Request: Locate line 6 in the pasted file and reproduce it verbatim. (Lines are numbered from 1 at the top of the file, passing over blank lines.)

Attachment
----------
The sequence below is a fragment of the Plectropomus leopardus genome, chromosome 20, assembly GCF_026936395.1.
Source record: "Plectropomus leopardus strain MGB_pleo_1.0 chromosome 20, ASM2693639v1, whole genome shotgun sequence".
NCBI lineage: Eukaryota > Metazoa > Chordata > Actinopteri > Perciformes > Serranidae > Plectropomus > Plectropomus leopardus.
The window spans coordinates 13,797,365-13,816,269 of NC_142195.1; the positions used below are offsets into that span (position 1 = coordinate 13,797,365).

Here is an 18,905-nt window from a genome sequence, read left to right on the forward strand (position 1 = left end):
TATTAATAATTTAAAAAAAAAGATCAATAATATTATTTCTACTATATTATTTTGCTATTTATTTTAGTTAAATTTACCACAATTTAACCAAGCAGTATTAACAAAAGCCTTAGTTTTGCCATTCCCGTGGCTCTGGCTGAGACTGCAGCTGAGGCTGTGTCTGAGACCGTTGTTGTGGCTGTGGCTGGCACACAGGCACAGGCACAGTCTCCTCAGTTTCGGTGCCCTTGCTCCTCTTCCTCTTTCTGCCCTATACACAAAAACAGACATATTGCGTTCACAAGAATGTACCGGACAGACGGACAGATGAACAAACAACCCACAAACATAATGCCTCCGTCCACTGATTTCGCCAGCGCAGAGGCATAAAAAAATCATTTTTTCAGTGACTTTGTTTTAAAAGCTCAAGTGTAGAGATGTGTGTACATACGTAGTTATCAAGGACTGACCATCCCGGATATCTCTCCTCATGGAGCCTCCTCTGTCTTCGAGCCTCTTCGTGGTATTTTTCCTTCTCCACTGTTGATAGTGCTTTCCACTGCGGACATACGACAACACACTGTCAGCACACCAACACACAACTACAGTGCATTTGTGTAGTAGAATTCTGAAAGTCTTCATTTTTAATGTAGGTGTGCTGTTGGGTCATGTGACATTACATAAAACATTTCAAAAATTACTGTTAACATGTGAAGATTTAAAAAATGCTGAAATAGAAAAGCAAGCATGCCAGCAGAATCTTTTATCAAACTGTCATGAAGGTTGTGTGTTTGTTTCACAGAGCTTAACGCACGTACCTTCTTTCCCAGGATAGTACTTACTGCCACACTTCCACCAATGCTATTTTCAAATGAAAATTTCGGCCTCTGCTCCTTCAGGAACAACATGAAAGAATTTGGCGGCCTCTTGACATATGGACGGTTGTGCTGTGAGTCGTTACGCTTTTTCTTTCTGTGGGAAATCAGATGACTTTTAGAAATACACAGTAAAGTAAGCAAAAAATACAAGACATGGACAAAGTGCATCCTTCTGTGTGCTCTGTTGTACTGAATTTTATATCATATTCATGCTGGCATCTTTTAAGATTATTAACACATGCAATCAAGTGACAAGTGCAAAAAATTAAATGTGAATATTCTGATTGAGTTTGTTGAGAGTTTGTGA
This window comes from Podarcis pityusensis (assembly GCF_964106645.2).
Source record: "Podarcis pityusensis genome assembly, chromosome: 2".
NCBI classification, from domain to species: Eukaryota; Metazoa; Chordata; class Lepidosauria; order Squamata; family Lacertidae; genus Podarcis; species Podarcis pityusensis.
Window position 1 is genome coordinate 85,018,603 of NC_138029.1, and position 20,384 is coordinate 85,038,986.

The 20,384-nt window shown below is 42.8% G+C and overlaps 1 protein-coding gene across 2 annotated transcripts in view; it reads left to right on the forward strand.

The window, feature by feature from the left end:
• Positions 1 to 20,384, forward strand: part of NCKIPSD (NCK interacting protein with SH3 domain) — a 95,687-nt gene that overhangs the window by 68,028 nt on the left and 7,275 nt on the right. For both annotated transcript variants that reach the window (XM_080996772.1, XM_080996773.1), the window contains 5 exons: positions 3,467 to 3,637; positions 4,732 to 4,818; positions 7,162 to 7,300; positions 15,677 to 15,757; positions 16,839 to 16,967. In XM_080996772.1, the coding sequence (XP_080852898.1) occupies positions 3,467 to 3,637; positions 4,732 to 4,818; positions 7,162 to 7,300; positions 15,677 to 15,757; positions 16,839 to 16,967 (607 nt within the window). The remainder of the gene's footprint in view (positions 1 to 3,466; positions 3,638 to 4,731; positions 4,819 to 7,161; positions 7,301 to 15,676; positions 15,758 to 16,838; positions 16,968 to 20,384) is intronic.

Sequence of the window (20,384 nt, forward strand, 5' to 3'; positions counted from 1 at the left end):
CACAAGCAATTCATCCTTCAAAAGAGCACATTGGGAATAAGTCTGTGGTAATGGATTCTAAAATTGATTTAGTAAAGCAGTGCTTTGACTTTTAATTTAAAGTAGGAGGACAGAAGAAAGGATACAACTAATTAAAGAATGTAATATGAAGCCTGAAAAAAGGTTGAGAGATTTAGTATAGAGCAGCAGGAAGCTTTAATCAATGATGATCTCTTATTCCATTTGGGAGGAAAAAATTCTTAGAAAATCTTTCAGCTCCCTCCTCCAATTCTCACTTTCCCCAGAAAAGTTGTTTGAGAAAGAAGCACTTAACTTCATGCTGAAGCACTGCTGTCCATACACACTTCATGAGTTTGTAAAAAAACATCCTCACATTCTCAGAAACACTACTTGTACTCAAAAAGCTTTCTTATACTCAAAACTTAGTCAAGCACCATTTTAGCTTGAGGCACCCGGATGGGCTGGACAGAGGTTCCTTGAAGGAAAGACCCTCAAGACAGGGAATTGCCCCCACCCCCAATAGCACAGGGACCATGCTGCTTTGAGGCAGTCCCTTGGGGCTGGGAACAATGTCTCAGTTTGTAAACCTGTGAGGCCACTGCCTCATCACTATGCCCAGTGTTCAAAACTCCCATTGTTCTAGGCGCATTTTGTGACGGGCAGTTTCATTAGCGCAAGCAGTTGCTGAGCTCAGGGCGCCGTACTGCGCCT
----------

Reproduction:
TATTAATAATTTAAAAAAAAAGATCAATAATATTATTTCTACTATATTATTTTGCTATTTATTTTAGTTAAATTTACCACAATTTAACCAAGCAGTATTAACAAAAGCCTTAGTTTTGCCATTCCCGTGGCTCTGGCTGAGACTGCAGCTGAGGCTGTGTCTGAGACCGTTGTTGTGGCTGTGGCTGGCACACAGGCACAGGCACAGTCTCCTCAGTTTCGGTGCCCTTGCTCCTCTTCCTCTTTCTGCCCTATACACAAAAACAGACATATTGCGTTCACAAGAATGTACCGGACAGACGGACAGATGAACAAACAACCCACAAACATAATGCCTCCGTCCACTGATTTCGCCAGCGCAGAGGCATAAAAAAATCATTTTTTCAGTGACTTTGTTTTAAAAGCTCAAGTGTAGAGATGTGTGTACATACGTAGTTATCAAGGACTGACCATCCCGGATATCTCTCCTCATGGAGCCTCCTCTGTCTTCGAGCCTCTTCGTGGTATTTTTCCTTCTCCACTGTTGATAGTGCTTTCCACTGCGGACATACGACAACACACTGTCAGCACACCAACACACAACTACAGTGCATTTGTGTAGTAGAATTCTGAAAGTCTTCATTTTTAATGTAGGTGTGCTGTTGGGTCATGTGACATTACATAAAACATTTCAAAAATTACTGTTAACATGTGAAGATTTAAAAAATGCTGAAATAGAAAAGCAAGCATGCCAGCAGAATCTTTTATCAAACTGTCATGAAGGTTGTGTGTTTGTTTCACAGAGCTTAACGCACGTACCTTCTTTCCCAGGATAGTACTTACTGCCACACTTCCACCAATGCTATTTTCAAATGAAAATTTCGGCCTCTGCTCCTTCAGGAACAACATGAAAGAATTTGGCGGCCTCTTGACATATGGACGGTTGTGCTGTGAGTCGTTACGCTTTTTCTTTCTGTGGGAAATCAGATGACTTTTAGAAATACACAGTAAAGTAAGCAAAAAATACAAGACATGGACAAAGTGCATCCTTCTGTGTGCTCTGTTGTACTGAATTTTATATCATATTCATGCTGGCATCTTTTAAGATTATTAACACATGCAATCAAGTGACAAGTGCAAAAAATTAAATGTGAATATTCTGATTGAGTTTGTTGAGAGTTTGTGA